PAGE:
Friends and fans now have the opportunity to follow Peter as he explores and unboxes the collection, on our new Tumblr page where he will post photos and updates, box by box, as the mysteries within are revealed.
 
Please follow along and enjoy the snapshots into the history of science fiction and fantasy literature and fandom in the United States  http://hevelincollection.tumblr.com
 
For more on Rusty Hevelin and his collections please see our April 11th blog post.
 
 
 
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150 Years Later a Civil War Story Unfolds

In celebration of the U.S. Civil War Sesquicentennial, The University of Iowa Libraries is bringing to life the compelling story of Civil War soldier Joseph F. Culver and his wife, Mary, featuring letters held in Special Collections in the J.F Culver Papers. Letter by letter their story will unfold over the next three years published on a new blog exactly 150 years to the exact date each letter was written.  The blog was launched today with the first letter written 8/14/1862. 

Joseph Franklin Culver (1834-1899) was engaged in banking, insurance, and the practice of law in Pontiac, Illinois, before the war.  An honorable and religious man he was inspired to leave his pregnant wife of less than a year behind to “walk in the path of duty” as a volunteer to serve with the Illinois 129th Infantry Regiment, Company A (August 1862-June 1865), first as a lieutenant and later as captain. Culver so desired to keep in contact with his new wife that he wrote detailed letters multiple times each week sharing his day, news items, and the stories of the men in his company, also men from Pontiac and Livingston County, IL, for the duration of the three years of his service.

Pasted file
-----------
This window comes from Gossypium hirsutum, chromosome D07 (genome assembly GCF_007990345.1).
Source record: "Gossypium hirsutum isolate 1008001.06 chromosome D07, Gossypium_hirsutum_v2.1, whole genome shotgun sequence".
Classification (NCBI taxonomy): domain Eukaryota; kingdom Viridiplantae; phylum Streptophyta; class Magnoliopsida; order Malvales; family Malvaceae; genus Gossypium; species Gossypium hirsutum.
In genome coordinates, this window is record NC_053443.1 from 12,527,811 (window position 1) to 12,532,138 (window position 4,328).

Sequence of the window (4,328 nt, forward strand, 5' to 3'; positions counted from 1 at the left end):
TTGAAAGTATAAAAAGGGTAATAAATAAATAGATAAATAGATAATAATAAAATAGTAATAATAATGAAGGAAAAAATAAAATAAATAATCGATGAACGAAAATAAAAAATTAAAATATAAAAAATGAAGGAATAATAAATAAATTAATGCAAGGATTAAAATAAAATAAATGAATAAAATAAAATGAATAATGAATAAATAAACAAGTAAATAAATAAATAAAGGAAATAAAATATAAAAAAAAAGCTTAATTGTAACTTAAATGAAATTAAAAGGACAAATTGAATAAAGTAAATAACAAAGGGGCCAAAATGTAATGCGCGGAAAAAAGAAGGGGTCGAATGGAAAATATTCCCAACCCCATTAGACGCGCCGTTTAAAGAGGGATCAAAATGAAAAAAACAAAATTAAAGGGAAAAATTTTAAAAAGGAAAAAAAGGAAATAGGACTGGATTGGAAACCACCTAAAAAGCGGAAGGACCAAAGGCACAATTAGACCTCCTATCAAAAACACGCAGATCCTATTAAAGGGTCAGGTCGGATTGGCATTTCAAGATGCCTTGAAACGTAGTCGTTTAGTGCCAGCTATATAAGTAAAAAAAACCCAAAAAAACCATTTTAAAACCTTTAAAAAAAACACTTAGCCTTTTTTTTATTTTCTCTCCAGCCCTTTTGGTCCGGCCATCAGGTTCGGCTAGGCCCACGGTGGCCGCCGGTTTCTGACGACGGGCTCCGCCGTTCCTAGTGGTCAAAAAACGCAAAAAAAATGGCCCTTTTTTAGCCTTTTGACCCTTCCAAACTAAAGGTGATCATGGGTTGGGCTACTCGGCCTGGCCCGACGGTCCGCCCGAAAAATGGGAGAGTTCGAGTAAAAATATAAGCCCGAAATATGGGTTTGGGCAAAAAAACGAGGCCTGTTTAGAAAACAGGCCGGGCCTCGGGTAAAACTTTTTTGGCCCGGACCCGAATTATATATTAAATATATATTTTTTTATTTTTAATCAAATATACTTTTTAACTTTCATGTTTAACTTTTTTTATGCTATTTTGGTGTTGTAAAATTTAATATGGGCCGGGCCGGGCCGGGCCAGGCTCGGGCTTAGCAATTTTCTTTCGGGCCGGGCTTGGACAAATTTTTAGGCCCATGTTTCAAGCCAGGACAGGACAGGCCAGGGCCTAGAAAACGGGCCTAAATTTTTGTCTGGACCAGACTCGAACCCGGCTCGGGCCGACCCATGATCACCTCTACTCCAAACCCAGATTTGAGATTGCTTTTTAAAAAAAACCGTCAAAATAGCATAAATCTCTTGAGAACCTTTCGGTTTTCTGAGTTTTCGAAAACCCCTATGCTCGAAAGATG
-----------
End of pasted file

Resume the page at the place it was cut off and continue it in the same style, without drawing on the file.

Extensive annotations added by scholar Edwin C. Bearss in the 1970s as J.F. Culver’s letters were turned into a book, Your Affectionate Husband, J.F. Culver, are included to make it possible to follow the dates, names, relationships, and references in the letters. Newly discovered letters and letters from his wife, Mary, will be included in the blog project to make the most complete version of their story to date.

Mary Culver Portrait

A review of the book from 1979 highly recommended Culver’s letters.  “This is a valuable series of letters by an observant and highly literate soldier. In addition, the collection has been edited in impeccably scholarly fashion. The book is thus a revealing as well as useful chronicle of Sherman’s campaigns…The chief value of Culver’s letters is the wide variety of subject matter. Comrades, marches, campaigns, rumors, prices, religion, and general commentaries abound. So do observations on all facets of army life–discipline, conscription, elections, camp life, baggage, shelters, pay, and rations. Added to this are personal opinions on a number of Union leaders.” James I. Robertson, Jr. The Journal of Southern History, Vol. 45, no.4 (Nov. 1979), pp. 612-613. 

Though primarily a story of an Illinois man, Iowa readers should note that Joseph and Mary Culver are great-grandparents to John Culver, former Iowa representative to the U.S. House of Representatives and U.S. Senator from Iowa, and great-great-grandparents to Chet Culver, former governor of Iowa.

View the Joseph F. Culver Civil War Blog.

The book is available from Amazon.com.